CHARLESTON, S.C. (WCSC) - This weekend marked the first few days of the pilot program for a beach shuttle between Mount Pleasant and the Isle of Palms.
While some say it’s a welcome addition for public transit, others want more to be done to provide free beach access to everyone.
The Berkeley Charleston Dorchester Council of Governments and CARTA board members approved the pilot program for four weeks.
Currently, the shuttle runs during the weekend from 9 a.m. to 6 p.m. It starts at 1189 Sweetgrass Basket Parkway makes and stops on 14th Ave. and 28th Ave. on Palm Blvd.
CARTA officials say they cannot yet release the number of riders on the shuttle over the weekend.
Mount Pleasant Mayor and CARTA board member said he is excited to have the new service, but he also wants to see the bus run during peak tourist season.
“With short notice and this being kind of not beach season, I don’t want the success of this trial run to determine whether this continues or not,” Haynie said. “This is a good idea in the middle of the summer.”
Haynie also said he’s happy the shuttle connects the beach with other transit around the Lowcountry, but doesn’t want Isle of Palms or county leaders to see the bus as an alternative to the need for access to parking on the island.
“I voted for it because it is in addition to and not in replacement of public parking on the beach that issue continues on,” Haynie said. “But I view this as regional affirmation that more rather than less public access to our publicly owned beaches is a good thing.”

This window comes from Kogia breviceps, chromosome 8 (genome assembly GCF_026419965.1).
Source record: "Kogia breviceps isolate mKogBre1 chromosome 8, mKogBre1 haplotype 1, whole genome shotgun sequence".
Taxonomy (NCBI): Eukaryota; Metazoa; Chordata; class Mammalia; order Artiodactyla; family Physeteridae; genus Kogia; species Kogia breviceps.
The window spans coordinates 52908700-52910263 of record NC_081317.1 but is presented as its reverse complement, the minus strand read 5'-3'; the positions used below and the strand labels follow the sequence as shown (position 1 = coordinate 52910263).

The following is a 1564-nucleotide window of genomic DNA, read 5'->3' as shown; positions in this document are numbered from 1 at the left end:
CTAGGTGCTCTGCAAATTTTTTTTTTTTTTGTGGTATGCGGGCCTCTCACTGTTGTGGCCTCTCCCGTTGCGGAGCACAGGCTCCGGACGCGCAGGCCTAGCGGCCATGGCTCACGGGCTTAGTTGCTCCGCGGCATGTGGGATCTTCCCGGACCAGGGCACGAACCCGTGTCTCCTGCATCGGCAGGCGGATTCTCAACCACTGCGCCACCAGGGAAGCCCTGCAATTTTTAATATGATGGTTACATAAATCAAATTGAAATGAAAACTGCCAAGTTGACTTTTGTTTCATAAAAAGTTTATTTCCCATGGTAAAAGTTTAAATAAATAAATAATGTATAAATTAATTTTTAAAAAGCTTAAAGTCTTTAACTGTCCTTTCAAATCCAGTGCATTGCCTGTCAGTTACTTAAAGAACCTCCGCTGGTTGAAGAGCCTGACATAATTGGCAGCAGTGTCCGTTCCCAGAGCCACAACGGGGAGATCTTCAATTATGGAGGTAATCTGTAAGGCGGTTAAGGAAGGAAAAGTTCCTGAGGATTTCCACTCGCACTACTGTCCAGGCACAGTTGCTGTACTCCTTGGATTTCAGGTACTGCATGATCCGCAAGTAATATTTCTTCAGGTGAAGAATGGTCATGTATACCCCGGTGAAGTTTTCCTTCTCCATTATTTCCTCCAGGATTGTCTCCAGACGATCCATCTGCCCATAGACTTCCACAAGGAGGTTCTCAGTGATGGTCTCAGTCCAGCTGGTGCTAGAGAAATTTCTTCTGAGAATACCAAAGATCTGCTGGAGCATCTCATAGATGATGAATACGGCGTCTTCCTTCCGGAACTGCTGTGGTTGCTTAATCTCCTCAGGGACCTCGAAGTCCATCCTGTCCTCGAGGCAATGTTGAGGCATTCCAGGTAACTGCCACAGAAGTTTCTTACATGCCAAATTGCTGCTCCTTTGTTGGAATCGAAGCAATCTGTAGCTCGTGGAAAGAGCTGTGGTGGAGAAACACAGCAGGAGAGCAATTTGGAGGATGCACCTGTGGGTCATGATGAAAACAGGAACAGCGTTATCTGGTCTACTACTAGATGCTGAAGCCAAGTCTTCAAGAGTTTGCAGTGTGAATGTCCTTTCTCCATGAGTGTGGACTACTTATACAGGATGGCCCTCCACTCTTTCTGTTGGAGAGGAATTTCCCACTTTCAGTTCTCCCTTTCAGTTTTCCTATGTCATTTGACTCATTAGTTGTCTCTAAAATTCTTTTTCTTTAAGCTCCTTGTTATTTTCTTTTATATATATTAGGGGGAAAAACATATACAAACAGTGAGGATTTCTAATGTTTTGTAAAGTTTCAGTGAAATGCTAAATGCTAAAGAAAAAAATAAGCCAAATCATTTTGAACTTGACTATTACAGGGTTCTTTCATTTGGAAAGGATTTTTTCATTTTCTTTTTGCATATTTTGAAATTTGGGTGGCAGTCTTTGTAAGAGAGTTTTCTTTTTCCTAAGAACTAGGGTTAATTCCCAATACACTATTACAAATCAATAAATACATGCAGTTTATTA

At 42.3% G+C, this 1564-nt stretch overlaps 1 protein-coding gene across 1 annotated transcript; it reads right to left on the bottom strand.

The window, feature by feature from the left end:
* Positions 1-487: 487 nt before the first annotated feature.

The Charleston Beach Foundation is currently pushing back on a number of recent parking restrictions to barrier islands.
Myra Jones, Charleston Beach Foundation Director, said the IOP shuttle does not do enough to address concerns surrounding the loss of available parking for beach access on the island.
“My first reaction was this was just a distraction by the Isle of Palms and Sullivan’s Island to take away from their plans for island-wide paid parking,” Jones said. “I think they should probably offer this for those people who can and would like to do this. Maybe on a limited basis. But for a family of four, it’s not feasible.”
Jones said she wants city and county leaders to instead open more free parking spots on the island.
Tuesday, the Isle of Palms public safety committee will consider eliminating parking on the landside of Palm Boulevard between 22nd and 40th avenues.
Isle of Palms mayor Jimmy Carroll responded to parking concerns saying Palm Boulevard presents a “big public safety issue” for the island.
“If one side of the road left open there’s room for more cars to pull over and allow emergency vehicles to go down the road,” Carroll said.
Tuesday’s city council meeting will start at 6 p.m.